'Sorcery' delays Papua New Guinea election count
The count in Papua New Guinea's troubled general election has been delayed in one province following accusations of sorcery, it's been reported.
According to Radio New Zealand International, recounts have been ordered in two constituencies in the country's East Sepik province because more than one candidate has alleged that witchcraft has been used to remove their votes from ballot boxes.
The radio said that priests had been asked to pray over the boxes to "shield" them from "sinister forces".
It's not the first time superstition has affected this election - in April, officials had to reassure church leaders that the country was not being "signed up for the number of the beast", after it emerged that 666 writs had to be signed to initiate the poll.
"Such views are too shallow and are rejected outright," Electoral Commissioner Patilias Gamato said at the time. Mr Gamato recently took out a court injunction to stop his critics from calling him Mr Tomato.
Voting closed in the election on 8 July, but only 26 out of 111 seats have been declared so far. Radio New Zealand says that "multiple issues" including the arrest of poll scrutinisers and candidate grievances are holding up the count.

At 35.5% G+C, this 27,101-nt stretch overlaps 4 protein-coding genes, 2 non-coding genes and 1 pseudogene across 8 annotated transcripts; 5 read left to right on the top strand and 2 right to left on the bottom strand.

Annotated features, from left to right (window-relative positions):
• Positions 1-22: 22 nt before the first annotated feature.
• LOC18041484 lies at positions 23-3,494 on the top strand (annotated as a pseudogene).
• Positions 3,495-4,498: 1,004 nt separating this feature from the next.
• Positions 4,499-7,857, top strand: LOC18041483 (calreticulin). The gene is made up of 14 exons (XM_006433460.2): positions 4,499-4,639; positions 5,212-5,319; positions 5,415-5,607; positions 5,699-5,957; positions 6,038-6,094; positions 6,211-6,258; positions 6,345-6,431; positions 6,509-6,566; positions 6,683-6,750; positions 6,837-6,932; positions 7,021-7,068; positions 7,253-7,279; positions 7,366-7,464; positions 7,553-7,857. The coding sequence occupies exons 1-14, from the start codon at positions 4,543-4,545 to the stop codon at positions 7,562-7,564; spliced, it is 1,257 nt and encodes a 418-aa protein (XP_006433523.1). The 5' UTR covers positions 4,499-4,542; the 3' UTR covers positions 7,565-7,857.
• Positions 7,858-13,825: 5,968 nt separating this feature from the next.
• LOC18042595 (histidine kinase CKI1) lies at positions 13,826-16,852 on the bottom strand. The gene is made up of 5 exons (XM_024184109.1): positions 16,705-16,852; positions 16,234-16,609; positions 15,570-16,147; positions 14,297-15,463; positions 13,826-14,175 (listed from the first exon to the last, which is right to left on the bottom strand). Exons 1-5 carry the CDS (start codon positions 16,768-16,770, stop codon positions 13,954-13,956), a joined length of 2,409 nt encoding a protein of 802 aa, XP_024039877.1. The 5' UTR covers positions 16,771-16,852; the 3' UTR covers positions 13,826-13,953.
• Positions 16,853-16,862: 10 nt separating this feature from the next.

Violence against women
Witchcraft and sorcery remain a major issue in some parts of Papua New Guinea. Deaths and mysterious illnesses are sometimes blamed on suspected sorcerers, and officials say accusations of witchcraft are often used to justify violence.
The country only repealed its controversial Sorcery Act in 2013, which allowed an accusation of witchcraft as a legitimate defence for violence, and now treats such cases as murder.
A mass trial featuring 122 defendants began in March of this year over the deaths of five men and two boys who were killed in the belief they were conducting sorcery, Australia's ABC News reported at the time.
Reporting by Alistair Coleman
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